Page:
Depicting Muslims as the enemies of the West, and propagating fear and mistrust against Muslims allowed Western governments to gain public support for illegal Western foreign intervention in Muslim oil-rich countries. Islamophobic narratives keep alive Western means to achieve political and economic gains in countries such as Iraq and Afghanistan. As Lean suggests, until the West “is no longer engaged in military conflicts with Muslim-majority countries for its own political and economic gain, Islamophobia will continue.”

The result of Islamophobia has made way for the massacre of millions of Muslims around the world. Hundreds and thousands of Muslims were killed in the Iraq and Afghanistan war. Across the globe many more have been attacked, killed, raped, their homes destroyed, livelihoods taken away from them, or been wrongly imprisoned. The irony is that the dominant narrative is that Islam and Muslims are barbaric, violent and irrational when in reality Muslims are the biggest victims of terrorism.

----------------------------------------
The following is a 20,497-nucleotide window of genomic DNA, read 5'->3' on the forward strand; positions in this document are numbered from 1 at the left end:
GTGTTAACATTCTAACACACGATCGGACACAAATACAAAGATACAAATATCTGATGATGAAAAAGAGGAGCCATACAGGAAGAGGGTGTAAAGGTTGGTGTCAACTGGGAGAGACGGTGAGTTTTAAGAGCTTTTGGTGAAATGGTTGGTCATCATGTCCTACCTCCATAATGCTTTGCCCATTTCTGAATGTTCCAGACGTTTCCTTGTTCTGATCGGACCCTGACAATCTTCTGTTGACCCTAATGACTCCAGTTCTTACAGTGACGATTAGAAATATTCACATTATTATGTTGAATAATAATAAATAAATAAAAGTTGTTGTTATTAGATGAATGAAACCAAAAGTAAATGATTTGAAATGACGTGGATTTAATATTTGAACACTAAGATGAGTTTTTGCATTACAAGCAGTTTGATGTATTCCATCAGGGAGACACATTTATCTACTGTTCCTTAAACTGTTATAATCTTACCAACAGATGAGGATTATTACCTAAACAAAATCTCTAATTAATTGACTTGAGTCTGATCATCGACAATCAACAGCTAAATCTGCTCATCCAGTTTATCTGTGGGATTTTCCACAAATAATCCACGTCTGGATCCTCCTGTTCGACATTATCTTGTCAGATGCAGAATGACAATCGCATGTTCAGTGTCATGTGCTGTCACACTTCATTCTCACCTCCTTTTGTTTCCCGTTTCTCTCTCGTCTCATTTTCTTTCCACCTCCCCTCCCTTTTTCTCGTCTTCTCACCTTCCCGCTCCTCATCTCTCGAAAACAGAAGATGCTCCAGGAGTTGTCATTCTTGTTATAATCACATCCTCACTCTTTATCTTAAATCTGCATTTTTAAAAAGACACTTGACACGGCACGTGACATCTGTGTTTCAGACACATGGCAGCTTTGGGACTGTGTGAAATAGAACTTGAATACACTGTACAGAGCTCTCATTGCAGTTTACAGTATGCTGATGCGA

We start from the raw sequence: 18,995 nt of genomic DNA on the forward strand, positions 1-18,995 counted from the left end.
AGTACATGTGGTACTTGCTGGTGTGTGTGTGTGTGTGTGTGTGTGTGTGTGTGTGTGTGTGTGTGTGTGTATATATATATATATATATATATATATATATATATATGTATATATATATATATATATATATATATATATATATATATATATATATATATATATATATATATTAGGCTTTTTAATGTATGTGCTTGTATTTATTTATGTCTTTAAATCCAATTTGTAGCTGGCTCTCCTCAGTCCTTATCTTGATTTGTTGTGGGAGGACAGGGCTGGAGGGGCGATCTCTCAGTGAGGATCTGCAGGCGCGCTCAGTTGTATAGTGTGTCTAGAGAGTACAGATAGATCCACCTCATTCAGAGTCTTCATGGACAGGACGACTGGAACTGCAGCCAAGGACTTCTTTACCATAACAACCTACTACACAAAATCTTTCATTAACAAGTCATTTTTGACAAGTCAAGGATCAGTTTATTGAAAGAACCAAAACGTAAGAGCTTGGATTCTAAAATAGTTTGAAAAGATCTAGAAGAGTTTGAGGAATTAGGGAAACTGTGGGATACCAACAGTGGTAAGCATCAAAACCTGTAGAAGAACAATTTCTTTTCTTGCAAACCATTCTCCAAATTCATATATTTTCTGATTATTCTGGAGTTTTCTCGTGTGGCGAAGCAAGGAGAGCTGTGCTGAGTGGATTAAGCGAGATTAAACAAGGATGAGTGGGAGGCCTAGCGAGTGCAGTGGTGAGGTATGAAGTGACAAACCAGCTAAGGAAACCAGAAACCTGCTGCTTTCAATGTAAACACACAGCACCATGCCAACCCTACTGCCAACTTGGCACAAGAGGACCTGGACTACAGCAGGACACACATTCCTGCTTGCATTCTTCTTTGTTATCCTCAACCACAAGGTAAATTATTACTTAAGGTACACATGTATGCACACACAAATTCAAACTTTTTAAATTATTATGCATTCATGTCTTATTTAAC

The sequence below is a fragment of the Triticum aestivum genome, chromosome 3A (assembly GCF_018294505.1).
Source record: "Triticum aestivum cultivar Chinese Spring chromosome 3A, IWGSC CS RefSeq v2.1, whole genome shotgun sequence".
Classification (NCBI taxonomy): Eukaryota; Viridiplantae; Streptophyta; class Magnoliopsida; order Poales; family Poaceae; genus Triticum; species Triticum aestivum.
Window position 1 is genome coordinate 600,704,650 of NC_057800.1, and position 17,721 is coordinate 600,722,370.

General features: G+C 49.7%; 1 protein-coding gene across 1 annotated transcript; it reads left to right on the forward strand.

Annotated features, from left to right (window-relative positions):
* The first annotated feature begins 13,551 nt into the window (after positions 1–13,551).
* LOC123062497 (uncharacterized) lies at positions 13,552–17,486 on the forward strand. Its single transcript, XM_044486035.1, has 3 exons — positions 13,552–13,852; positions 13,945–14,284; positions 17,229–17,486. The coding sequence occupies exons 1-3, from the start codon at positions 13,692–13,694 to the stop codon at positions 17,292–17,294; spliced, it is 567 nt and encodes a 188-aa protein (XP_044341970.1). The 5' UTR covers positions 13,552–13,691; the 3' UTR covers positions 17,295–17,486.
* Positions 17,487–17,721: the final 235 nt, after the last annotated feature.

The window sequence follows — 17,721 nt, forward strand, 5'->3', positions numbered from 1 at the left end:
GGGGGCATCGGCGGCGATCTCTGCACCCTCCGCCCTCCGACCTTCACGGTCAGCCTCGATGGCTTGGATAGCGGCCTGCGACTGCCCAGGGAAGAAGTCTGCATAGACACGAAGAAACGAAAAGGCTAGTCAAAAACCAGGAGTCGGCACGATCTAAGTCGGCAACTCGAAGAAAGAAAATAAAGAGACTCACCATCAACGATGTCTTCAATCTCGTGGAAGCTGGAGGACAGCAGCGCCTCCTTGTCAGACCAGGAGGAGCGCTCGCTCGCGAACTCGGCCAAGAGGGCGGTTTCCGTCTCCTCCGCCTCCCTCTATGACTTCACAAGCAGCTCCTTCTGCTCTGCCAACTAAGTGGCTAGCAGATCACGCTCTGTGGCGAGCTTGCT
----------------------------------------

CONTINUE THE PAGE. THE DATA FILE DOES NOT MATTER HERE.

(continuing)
In fact, Americans are much more likely to be attacked by white supremacists than a religious terrorist. Far-right extremists have murdered more civilians than any other group of domestic extremists since Sept 11, 2001.

The “Anti-Defamation League’s Centre on Extremism” reported between 2008 and 2017 white supremacists and far-right organisations were responsible for 71% of terror-related fatalities.

In 2017, analysis by the news site “Quartz” revealed 60% of terror-related incidents were driven by right-wing organisations/individuals and Islamic extremists committed 7 attacks. The media bias screams volumes, and as there are none or little counteracting narratives the Islamophobic narrative has become dominant.

Rewriting the Muslim identity

Negative narratives prevent the empowerment of people and communities. They dehumanise people to the extent they become free from independent thought, killing their confidence and creativity.